I recently received a sample for review of a new sweetener from Italy called Dolcedi, made from organic apples. According to the manufacturer’s website:
“Dolcedì’ can be used any way you would use traditional table sugar or honey and in the same proportions; one teaspoon of sugar equals one teaspoon of Dolcedì’.”
It’s promoted as having a lower glycemic index than sugar–which it does. But the manufacturer also claims that it’s 25% lower in calories than sugar–which it is not.
When used as directed, Dolcedi actually provides 31% MORE calories than sugar.
How Did This Happen?!
The mislabeling appears to be an innocent–although extremely careless–error. As you can see, the label says that 1 teaspoon (4g) of Dolcedi provides 12 calories.
But something didn’t seem right to me. And when I got out my digital scale, I discovered that 1 teaspoon of Dolcedi does not weigh 4 grams. It actually weighs 7 grams, which suggests that it contains 21 calories per teaspoon, or 75% more than what the label says.
When I contacted the company (through their US based public relations firm), they confirmed that the label is incorrect. Here’s their explanation:
“The fact that Rigoni di Asiago is a European brand and Europe’s measuring practices are all metric system seems to be at the root of this miscommunication. When their team determined the caloric differences between regular sugar and Dolcedì, they were comparing these ingredients in grams. (Understandable since this is the standard unit of measuring ingredients for them!) By weight, Dolcedì does in fact have 25% fewer calories than sugar.”
While I get that Europeans may not be accustomed to English units, it’s a little hard to excuse the confusion over units of weight and volume. The metric system does include both. ((And for their reference, 1 teaspoon = 5 milliliters). The company’s rep says that they will be changing their labeling and marketing materials to correct this error and to revise their usage instructions. (They’re now saying that Dolcedi shouldn’t be used teaspoon for teaspoon.)
Obviously, it will take a while to get correctly labeled products on store shelves in the US. However, it has now been a couple of weeks since I brought the problem to their attention and no changes have been made on their website.
Update: 5/09/16: It has now been six weeks since I alerted the company about the error and they have yet to update their website with corrected calorie and usage information.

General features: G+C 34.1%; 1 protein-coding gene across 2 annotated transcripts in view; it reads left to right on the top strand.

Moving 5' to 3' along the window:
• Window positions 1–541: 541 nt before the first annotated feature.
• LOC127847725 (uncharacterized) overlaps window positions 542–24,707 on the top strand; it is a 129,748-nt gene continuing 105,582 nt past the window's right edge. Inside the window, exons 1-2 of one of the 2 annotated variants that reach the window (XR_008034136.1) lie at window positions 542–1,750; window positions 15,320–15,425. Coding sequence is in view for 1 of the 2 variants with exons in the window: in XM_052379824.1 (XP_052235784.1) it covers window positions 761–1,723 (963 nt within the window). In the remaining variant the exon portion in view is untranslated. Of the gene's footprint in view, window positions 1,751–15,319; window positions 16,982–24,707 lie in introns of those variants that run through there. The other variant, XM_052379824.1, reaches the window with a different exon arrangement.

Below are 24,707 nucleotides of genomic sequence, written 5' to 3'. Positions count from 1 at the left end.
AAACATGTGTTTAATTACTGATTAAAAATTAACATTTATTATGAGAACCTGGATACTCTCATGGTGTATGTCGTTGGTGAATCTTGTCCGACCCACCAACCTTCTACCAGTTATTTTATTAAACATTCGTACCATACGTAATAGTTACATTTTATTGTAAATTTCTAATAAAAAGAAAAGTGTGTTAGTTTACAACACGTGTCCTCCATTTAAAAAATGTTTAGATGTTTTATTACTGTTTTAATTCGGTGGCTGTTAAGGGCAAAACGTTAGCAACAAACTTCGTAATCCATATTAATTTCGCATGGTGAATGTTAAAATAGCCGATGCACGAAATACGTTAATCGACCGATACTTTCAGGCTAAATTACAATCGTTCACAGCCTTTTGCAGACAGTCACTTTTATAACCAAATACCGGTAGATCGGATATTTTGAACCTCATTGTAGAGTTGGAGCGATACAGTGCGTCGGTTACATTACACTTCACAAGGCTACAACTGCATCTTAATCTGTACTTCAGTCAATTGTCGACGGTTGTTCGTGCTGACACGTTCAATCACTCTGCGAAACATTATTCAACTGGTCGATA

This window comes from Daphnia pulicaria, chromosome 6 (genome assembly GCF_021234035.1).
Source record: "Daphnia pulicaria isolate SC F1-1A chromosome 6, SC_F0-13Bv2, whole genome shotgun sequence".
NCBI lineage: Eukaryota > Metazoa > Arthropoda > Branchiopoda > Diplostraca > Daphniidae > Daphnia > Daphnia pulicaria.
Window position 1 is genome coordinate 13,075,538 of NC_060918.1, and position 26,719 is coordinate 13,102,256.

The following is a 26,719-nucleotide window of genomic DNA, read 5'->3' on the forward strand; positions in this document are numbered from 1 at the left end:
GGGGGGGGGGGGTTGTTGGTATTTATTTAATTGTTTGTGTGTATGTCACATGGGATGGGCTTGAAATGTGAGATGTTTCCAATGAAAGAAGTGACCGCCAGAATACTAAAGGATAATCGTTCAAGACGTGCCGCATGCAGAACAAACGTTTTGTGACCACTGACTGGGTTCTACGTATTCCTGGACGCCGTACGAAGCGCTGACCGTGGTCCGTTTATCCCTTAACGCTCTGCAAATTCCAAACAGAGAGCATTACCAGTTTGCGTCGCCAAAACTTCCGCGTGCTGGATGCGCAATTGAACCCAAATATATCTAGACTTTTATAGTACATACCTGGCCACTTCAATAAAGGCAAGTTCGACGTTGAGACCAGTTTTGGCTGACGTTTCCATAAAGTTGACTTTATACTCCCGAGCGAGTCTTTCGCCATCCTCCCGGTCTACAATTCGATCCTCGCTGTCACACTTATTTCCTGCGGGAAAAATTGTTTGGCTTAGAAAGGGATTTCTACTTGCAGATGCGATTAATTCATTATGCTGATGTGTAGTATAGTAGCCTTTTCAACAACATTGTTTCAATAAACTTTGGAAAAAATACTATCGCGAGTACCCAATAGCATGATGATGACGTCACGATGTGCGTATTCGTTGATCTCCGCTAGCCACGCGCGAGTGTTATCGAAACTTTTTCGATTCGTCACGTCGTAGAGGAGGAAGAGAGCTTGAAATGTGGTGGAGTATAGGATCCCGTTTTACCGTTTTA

If you’re using this product, here’s my best guess at what the corrected label should look like:
What Makes Dolcedi Low Glycemic
With all of that going on, it’s easy to overlook their other big claim, which appears to be entirely accurate: Dolcedi sweetener has a glycemic index of just 22 (compared to sugar, which has a glycemic index of 100), meaning that it should cause much less of a rise in your blood sugar.
The reason that Dolcedi has such a low glycemic index is that it is almost 100% fructose. Apples contain a mix of fructose (which is processed in the liver and does not raise blood sugar), glucose, and sucrose (both of which are absorbed into the blood stream). According to company sources, Dolcedi is made by taking the juice from organic apples and filtering it to remove almost all of the glucose and sucrose.
Ironically, some of the people that will be most excited about this “all-natural” low-glycemic sweetener are the same people who have been so freaked out over high fructose corn syrup. If, despite all my efforts to clear up misunderstandings about fructose, you still believe fructose is something you need to avoid, then you’re going to want to steer clear of Dolcedi.
If you’re looking for a sweetener that’s less likely to raise your blood sugar, on the other hand, Dolcedi may be for you. Just be sure to use it with the same degree of moderation that you’d use for any other added sweetener. The goal is to limit added sugars from all sources to no more than 25 grams a day. If Dolcedi if your sweetener of choice, that would be about 5 teaspoons (equalling 104 calories).
How to Use: Because fructose is about 75% sweeter than sucrose (table sugar), I would suggest replacing 1 teaspoon of sugar with 1/2 teaspoon of Dolcedi to get the same degree of sweetness. When used this way (as opposed to substituting teaspoon for teaspoon), you’d cut calories from sugar by about one third.